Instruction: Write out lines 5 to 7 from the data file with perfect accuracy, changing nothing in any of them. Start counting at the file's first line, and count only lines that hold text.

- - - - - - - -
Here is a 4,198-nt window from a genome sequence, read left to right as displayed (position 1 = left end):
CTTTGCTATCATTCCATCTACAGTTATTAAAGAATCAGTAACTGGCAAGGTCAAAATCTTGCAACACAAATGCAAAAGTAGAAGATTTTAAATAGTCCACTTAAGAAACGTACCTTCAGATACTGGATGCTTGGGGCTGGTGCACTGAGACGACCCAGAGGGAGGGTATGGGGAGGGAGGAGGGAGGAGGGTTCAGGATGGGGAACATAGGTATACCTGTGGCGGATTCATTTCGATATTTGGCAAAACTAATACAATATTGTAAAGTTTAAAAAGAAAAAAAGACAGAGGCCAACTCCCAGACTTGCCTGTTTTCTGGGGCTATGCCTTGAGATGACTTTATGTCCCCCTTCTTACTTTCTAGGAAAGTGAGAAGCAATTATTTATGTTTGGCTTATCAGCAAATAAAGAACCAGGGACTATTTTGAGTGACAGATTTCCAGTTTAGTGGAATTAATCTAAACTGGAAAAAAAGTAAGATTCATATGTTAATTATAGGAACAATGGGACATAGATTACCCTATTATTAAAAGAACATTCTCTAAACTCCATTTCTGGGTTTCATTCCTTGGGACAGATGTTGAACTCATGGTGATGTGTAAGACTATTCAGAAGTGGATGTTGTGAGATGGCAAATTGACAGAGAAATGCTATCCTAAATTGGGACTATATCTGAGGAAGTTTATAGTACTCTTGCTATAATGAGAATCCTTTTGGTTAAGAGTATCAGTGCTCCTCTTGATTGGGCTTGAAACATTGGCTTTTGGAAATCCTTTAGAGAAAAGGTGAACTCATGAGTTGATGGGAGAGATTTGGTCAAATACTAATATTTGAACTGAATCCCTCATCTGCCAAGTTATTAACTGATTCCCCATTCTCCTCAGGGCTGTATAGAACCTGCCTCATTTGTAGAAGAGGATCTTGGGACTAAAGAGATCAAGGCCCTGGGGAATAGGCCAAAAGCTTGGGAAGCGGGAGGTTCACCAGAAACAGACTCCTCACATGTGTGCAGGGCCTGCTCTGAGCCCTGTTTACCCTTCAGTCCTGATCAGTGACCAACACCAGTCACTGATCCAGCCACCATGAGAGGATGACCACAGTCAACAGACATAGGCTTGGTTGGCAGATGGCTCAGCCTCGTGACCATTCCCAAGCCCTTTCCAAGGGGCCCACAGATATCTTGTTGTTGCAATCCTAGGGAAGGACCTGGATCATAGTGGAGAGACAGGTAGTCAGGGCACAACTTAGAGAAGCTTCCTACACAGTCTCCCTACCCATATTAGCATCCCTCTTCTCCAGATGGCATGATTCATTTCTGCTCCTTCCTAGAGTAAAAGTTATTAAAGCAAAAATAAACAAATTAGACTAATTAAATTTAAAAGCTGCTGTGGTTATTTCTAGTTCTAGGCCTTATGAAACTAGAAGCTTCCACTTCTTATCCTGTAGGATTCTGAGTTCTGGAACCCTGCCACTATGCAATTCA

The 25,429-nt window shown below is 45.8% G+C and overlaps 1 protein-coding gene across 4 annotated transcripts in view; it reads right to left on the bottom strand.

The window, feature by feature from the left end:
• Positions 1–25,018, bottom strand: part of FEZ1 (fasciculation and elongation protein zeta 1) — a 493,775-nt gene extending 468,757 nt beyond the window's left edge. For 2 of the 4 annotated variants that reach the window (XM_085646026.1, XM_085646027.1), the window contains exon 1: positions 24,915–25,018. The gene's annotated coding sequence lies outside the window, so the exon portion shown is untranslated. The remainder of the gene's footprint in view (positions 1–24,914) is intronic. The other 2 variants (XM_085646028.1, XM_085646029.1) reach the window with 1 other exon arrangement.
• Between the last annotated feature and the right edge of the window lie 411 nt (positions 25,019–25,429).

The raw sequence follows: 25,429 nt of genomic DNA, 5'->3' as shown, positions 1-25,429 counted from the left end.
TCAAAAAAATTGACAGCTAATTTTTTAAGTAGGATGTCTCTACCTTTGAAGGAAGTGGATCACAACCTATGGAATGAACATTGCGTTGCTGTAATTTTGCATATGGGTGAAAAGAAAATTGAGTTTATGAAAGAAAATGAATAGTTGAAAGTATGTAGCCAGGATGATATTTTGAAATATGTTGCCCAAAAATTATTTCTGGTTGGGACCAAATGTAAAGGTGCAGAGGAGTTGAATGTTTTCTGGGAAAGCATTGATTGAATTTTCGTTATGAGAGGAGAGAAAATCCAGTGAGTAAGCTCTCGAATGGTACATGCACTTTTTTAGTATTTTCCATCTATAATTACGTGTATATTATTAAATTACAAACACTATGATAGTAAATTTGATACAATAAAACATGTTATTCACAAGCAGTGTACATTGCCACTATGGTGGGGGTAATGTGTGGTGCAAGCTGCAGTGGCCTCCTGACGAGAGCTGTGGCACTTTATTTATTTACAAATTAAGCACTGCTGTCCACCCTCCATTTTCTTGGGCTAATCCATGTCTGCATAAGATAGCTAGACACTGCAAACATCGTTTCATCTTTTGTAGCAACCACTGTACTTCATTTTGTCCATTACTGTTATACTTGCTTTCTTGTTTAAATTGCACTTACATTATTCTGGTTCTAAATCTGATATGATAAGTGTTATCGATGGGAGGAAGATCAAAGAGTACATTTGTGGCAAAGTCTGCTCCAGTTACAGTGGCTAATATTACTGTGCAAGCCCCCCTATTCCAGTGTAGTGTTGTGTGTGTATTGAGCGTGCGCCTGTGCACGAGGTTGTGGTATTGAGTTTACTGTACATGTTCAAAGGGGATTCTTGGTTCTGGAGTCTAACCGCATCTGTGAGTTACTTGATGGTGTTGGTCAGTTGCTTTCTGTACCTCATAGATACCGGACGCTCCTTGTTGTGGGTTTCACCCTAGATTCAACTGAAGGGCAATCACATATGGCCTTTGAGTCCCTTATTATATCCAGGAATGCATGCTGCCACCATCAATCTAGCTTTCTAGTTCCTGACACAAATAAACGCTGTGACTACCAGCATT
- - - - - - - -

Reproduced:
• Positions 1–25,018, bottom strand: part of FEZ1 (fasciculation and elongation protein zeta 1) — a 493,775-nt gene extending 468,757 nt beyond the window's left edge. For 2 of the 4 annotated variants that reach the window (XM_085646026.1, XM_085646027.1), the window contains exon 1: positions 24,915–25,018. The gene's annotated coding sequence lies outside the window, so the exon portion shown is untranslated. The remainder of the gene's footprint in view (positions 1–24,914) is intronic. The other 2 variants (XM_085646028.1, XM_085646029.1) reach the window with 1 other exon arrangement.
• Between the last annotated feature and the right edge of the window lie 411 nt (positions 25,019–25,429).

The raw sequence follows: 25,429 nt of genomic DNA, 5'->3' as shown, positions 1-25,429 counted from the left end.